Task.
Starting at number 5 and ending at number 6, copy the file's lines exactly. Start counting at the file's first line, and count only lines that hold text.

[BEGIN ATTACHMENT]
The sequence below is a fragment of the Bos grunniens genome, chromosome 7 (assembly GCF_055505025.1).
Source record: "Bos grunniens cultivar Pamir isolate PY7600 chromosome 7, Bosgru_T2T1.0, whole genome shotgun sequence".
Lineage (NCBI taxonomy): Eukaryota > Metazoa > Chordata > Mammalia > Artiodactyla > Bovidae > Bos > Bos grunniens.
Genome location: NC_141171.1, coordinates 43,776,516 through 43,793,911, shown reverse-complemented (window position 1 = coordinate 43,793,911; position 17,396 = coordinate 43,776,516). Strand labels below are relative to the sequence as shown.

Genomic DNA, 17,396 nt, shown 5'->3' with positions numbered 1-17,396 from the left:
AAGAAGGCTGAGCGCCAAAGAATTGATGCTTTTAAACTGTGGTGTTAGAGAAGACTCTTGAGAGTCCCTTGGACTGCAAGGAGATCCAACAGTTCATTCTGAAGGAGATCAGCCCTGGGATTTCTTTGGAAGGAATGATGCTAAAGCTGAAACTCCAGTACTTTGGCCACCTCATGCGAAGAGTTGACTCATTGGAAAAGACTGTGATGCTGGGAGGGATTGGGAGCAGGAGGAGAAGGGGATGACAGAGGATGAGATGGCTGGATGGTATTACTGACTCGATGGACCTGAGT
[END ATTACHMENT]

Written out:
Genomic DNA, 17,396 nt, shown 5'->3' with positions numbered 1-17,396 from the left:
AAGAAGGCTGAGCGCCAAAGAATTGATGCTTTTAAACTGTGGTGTTAGAGAAGACTCTTGAGAGTCCCTTGGACTGCAAGGAGATCCAACAGTTCATTCTGAAGGAGATCAGCCCTGGGATTTCTTTGGAAGGAATGATGCTAAAGCTGAAACTCCAGTACTTTGGCCACCTCATGCGAAGAGTTGACTCATTGGAAAAGACTGTGATGCTGGGAGGGATTGGGAGCAGGAGGAGAAGGGGATGACAGAGGATGAGATGGCTGGATGGTATTACTGACTCGATGGACCTGAGT